As Google Agrees To Delete Unblurred Street View Images In Germany, One Is Used To Solve A Crime

from the well-how-about-that dept

Earlier this week, Google agreed to delete unblurred images in its Street View database. If you don't know, Google Street View involves cars driving around photographing everything, so they can be placed on Google Maps. It's quite useful. However, some folks (and politicians) have been up in arms about the supposed privacy violation of photographing people walking in public (no, I don't get it, either). To deal with this, Google has been blurring faces of people. However, it usually keeps the unblurred versions in a database for future use (and for better training of its blurring mechanism).

However, just as the company agreed to delete the unblurred photos in its German database, over in the UK, such photos may be useful in helping to solve a mugging. The victim of the mugging (amazingly) noticed that one of the Street View photos was taken right before the mugging happened. It involved two guys who stole his bike, and the photo shows the two guys walking right behind the kid. He alerted the police, who got the unblurred image from Google and were able to track down the accused muggers. Of course, it's not clear if they'll actually be convicted or if there's really enough evidence. In the meantime, though, if you're thinking of mugging someone, maybe take a look around to see if there's a Google car driving along side you first.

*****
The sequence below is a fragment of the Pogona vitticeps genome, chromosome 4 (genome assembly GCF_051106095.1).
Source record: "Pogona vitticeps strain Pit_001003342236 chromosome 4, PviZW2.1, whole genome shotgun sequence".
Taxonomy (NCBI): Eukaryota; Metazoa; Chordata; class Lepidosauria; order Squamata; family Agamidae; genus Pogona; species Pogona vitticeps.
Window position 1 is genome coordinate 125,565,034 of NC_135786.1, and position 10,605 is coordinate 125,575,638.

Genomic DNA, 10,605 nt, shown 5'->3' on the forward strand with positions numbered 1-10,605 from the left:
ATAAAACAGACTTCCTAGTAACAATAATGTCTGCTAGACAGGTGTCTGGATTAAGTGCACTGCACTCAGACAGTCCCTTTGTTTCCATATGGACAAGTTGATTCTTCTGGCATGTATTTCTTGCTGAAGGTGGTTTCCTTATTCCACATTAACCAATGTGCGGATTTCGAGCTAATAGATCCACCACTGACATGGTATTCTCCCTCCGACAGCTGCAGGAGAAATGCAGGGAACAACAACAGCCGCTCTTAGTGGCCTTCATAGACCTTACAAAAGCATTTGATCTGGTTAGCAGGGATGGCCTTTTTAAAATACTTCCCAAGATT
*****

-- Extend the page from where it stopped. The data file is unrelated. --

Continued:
Filed Under: crime, germany, google maps, mugging, street view, uk
Companies: google


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  1. identicon
    Alex, 21 Jun 2009 @ 11:26am

    I know it's not entirely related, but many people have mentioned it in relation to this post on privacy, so I have to ask. If someone posts to a forum anonymously and a group (e.g. a government) tries to get their information from the site, why store that information in the first place? If you really wanted to protect your user's privacy surely you would just not store ANY identifying information such as IP address or name if given? Then you can't be accused of not complying with requests as you don't have the information to provide in the first place.

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